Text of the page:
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Take any preconceived notions you might have about the Langley boys basketball team and toss them out the window.

Travis Hess’ squad has been tormenting the Northern Region for years with a sequence of scrappy, guard-filled teams who tried to stalk opponents man-to-man and scored with a slash-to-the-basket-and-dish offense.

Not this year, though.

Thanks to a pair of big, athletic seniors — Brad Dotson (6-foot-6) and Justin Galiani (6-4) — the Saxons have a retooled look, and already netted a signature win, 60-46, on the road against Woodson last Friday. They opened Liberty District play with a 67-37 win at Thomas Jefferson on Tuesday night, showcasing a suffocating zone defense and an efficient offense with three players in double figures.

Sitting at 5-0 ahead of tonight’s home opener against South Lakes, the Saxons are an early season surprise and seem primed to get back into the region’s final four this spring. Last season ended with a regional quarterfinal loss to Edison.

Hess is no stranger to innovation. In the preseason last year, he openly talked about scrapping a handful of pet plays that weren’t working after a summer’s worth of video study. With three key contributors 6-4 or taller, it was plain to see his team’s size would be its strength. The result is a 2-3 zone defense and a post-focused offense.

“I don’t think we really expected to go 5-0. We’re ecstatic,” said Hess, who missed the end of last season dealing with his young daughter Gianna’s cancer treatments. “Everything is new. Playing zone defense is new. This ‘three-around-two’ system is new; we’ve been four and five guards the last two years. So we didn’t really know what we had and if it would be successful against good teams. But it’s proven to be successful and we like where we’re at.”

The Saxons still embody the characteristics of a Hess-coached team: they’re smart, good in transition, drain the open three and look to make an extra pass. An added bonus? They can just shove the ball down smaller teams’ throats when they want to.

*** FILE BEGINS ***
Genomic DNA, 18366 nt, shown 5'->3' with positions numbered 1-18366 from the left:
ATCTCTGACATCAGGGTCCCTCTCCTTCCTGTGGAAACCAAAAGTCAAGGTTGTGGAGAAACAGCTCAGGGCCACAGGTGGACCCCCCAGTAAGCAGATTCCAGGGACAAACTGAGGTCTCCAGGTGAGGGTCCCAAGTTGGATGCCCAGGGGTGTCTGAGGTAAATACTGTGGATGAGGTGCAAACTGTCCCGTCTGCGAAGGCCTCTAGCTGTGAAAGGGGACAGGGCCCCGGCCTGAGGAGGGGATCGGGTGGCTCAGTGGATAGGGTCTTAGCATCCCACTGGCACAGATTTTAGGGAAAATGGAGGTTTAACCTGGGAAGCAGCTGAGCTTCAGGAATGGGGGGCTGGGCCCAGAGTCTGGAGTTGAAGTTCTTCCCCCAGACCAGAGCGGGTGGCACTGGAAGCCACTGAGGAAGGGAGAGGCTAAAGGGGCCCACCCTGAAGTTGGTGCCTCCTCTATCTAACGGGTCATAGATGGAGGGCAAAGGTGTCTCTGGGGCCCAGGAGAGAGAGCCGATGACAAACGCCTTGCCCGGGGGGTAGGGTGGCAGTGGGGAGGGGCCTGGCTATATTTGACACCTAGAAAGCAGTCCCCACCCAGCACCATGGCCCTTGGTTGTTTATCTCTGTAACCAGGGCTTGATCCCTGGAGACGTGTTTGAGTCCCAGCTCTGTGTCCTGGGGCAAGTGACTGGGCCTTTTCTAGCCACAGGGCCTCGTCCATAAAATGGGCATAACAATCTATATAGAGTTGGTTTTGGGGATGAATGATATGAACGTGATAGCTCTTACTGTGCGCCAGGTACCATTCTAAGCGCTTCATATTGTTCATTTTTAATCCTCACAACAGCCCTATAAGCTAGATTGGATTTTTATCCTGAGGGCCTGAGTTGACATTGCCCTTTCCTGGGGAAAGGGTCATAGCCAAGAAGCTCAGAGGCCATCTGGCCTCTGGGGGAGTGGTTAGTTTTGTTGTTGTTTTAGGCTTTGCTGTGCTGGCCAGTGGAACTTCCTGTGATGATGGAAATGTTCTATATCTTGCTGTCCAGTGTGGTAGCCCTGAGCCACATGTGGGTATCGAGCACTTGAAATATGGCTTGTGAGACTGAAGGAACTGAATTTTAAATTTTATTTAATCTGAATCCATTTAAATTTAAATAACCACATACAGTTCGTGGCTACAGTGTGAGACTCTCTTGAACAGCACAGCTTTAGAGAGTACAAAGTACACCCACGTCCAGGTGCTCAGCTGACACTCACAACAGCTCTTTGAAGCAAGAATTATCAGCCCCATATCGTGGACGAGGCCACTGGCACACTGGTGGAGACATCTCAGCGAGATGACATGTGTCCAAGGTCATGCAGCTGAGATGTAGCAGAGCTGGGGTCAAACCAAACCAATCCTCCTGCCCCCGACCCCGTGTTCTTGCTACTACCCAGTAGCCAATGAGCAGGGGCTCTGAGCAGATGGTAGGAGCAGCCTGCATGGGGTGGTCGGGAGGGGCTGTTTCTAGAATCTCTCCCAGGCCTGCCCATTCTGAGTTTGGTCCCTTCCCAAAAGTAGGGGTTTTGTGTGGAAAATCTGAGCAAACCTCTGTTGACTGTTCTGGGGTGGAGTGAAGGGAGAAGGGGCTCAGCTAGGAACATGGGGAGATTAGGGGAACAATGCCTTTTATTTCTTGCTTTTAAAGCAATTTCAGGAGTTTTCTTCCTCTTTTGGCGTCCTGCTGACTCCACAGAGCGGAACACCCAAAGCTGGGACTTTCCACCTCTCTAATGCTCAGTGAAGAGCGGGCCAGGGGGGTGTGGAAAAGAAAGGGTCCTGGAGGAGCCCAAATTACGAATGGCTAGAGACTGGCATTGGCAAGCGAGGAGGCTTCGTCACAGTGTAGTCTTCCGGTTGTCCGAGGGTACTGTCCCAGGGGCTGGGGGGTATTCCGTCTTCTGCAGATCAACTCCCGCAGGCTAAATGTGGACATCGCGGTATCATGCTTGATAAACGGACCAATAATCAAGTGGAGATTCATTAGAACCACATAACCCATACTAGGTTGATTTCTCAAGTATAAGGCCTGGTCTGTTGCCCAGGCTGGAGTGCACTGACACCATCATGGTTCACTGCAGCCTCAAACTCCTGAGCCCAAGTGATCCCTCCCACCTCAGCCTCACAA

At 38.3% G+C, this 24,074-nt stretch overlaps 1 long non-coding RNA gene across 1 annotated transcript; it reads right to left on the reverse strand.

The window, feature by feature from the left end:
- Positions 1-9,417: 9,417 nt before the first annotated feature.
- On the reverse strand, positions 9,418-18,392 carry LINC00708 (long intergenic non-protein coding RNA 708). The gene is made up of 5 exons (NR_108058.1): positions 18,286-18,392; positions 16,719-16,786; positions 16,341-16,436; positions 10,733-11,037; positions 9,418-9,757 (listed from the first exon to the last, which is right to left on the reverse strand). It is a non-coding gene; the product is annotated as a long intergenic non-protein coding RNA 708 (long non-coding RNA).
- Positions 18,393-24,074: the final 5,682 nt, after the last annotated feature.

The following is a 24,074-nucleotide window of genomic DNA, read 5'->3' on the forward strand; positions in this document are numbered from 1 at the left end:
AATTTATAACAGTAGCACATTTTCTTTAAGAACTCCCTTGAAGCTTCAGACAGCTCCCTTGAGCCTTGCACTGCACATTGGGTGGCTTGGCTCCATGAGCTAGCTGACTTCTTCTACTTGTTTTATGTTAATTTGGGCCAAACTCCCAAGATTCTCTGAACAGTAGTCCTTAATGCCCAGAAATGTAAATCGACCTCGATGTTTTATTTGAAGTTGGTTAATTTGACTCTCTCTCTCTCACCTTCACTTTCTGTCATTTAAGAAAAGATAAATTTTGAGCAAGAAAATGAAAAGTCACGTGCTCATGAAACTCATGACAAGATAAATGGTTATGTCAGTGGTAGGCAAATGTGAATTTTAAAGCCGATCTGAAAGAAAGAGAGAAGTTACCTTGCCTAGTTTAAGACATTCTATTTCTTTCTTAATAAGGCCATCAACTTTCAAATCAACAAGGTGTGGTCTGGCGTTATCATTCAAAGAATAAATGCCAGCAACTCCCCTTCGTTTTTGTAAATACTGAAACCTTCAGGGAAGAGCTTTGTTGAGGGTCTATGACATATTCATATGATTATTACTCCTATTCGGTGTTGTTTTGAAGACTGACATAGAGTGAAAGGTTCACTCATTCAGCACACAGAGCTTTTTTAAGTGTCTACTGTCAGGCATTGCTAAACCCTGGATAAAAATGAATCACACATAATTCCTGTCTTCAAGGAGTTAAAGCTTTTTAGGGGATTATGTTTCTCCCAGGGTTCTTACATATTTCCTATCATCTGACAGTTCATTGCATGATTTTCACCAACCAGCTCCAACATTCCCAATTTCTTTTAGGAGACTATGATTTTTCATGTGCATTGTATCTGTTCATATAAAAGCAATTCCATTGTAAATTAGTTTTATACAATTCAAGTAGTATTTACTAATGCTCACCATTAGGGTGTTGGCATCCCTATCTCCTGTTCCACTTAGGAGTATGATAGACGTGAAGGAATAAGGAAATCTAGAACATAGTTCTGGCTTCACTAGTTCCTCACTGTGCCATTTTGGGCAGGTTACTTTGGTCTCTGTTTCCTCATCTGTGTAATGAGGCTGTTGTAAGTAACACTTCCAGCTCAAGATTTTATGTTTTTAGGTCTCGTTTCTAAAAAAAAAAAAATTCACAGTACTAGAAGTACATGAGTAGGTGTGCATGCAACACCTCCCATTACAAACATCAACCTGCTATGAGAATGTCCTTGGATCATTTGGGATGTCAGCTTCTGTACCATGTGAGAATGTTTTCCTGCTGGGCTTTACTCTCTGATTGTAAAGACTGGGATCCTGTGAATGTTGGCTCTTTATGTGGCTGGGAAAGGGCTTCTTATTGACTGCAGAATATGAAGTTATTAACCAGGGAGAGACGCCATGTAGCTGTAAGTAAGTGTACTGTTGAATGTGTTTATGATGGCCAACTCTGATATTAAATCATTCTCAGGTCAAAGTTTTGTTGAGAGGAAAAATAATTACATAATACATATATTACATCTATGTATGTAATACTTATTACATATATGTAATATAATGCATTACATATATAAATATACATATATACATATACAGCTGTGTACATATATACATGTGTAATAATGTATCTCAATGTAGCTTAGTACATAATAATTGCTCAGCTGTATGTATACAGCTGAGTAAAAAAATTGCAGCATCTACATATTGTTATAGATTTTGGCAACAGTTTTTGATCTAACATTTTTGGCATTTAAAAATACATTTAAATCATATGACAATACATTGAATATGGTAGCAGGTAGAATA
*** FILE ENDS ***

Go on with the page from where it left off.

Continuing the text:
“We’re a pretty big team, and we can pack all those bodies in the middle,” said Dotson. “We move pretty well, too.”

On Tuesday, junior guard Garrett Collier scored five of his game-high 14 points during a 7-2 run late in the first quarter to give Langley a 16-8 lead. Andrew Haymans banked in a 3-pointer to open the second quarter and Dotson followed with an inside move to make it 21-8.The teams essentially were even the rest of the half, but Dotson — who will be going to Bucknell as a long-stick lacrosse defender next year — took advantage of multiple entry passes from Galiani in the third quarter, scoring eight of his 13 points in the frame. Another 3-pointer by Haymans late in the quarter made it 51-24 and prompted Hess to empty his bench early in the fourth quarter.

Junior Ross Callaghan, at 5-10, is the prototypical point guard, but Galiani was impressive with his ability to move the ball down the floor in transition and find Dotson for easy points.

“Last year we had a completely different offense, and to get time on the floor and earn a starting spot, I had to be a guard,” said Galiani, who will be playing soccer at Bucknell next year — which accounts for his impressive speed for his size. “So that helped develop my guard skills for this year, and I’m seeing the benefits right now.”

Although it’s early in the season and the Saxons are only just getting into a groove, they’re halfway through a five-game stretch against four teams that made the regional tournament last year. Two games against Westfield and Fairfax next week ahead of a holiday tournament at Wakefield later this month should reveal any weaknesses. But in the meantime, the Saxons are planning to build on their win against Woodson, a team they might face again in the regional tournament.

“That was our first major test. Going to Woodson, Friday night, big crowd, one of the most hyped-up teams in the region,” said Galiani. “We were not expected to beat them and I don’t know when the last time we beat them was. … But now we’re not going to sneak up on anyone. People are going to be ready for us now and we’re going to have to play at an even higher level.”